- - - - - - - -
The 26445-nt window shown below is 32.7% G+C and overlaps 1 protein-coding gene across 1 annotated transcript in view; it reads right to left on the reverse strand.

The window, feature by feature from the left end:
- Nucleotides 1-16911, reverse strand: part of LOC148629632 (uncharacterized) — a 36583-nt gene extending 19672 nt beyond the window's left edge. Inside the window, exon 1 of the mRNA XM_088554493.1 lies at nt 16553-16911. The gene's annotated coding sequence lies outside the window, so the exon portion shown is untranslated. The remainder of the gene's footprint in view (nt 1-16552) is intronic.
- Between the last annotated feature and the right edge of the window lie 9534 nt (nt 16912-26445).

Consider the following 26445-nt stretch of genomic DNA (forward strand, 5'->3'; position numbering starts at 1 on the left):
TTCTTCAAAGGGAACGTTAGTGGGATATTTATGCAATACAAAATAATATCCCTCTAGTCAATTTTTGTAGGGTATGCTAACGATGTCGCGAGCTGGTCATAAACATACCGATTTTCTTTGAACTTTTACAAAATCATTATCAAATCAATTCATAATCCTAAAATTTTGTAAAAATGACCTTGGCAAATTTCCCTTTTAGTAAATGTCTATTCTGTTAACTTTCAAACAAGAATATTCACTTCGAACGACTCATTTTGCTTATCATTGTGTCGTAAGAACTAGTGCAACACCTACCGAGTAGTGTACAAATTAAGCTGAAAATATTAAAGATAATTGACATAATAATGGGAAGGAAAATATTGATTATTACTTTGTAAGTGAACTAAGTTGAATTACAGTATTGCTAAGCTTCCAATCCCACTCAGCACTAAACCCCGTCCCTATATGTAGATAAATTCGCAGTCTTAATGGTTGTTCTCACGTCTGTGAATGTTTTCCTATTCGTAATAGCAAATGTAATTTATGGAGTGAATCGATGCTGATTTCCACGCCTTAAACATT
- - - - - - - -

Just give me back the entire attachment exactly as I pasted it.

The 26445-nt window shown below is 32.7% G+C and overlaps 1 protein-coding gene across 1 annotated transcript in view; it reads right to left on the reverse strand.

The window, feature by feature from the left end:
- Nucleotides 1-16911, reverse strand: part of LOC148629632 (uncharacterized) — a 36583-nt gene extending 19672 nt beyond the window's left edge. Inside the window, exon 1 of the mRNA XM_088554493.1 lies at nt 16553-16911. The gene's annotated coding sequence lies outside the window, so the exon portion shown is untranslated. The remainder of the gene's footprint in view (nt 1-16552) is intronic.
- Between the last annotated feature and the right edge of the window lie 9534 nt (nt 16912-26445).

Consider the following 26445-nt stretch of genomic DNA (forward strand, 5'->3'; position numbering starts at 1 on the left):
TTCTTCAAAGGGAACGTTAGTGGGATATTTATGCAATACAAAATAATATCCCTCTAGTCAATTTTTGTAGGGTATGCTAACGATGTCGCGAGCTGGTCATAAACATACCGATTTTCTTTGAACTTTTACAAAATCATTATCAAATCAATTCATAATCCTAAAATTTTGTAAAAATGACCTTGGCAAATTTCCCTTTTAGTAAATGTCTATTCTGTTAACTTTCAAACAAGAATATTCACTTCGAACGACTCATTTTGCTTATCATTGTGTCGTAAGAACTAGTGCAACACCTACCGAGTAGTGTACAAATTAAGCTGAAAATATTAAAGATAATTGACATAATAATGGGAAGGAAAATATTGATTATTACTTTGTAAGTGAACTAAGTTGAATTACAGTATTGCTAAGCTTCCAATCCCACTCAGCACTAAACCCCGTCCCTATATGTAGATAAATTCGCAGTCTTAATGGTTGTTCTCACGTCTGTGAATGTTTTCCTATTCGTAATAGCAAATGTAATTTATGGAGTGAATCGATGCTGATTTCCACGCCTTAAACATT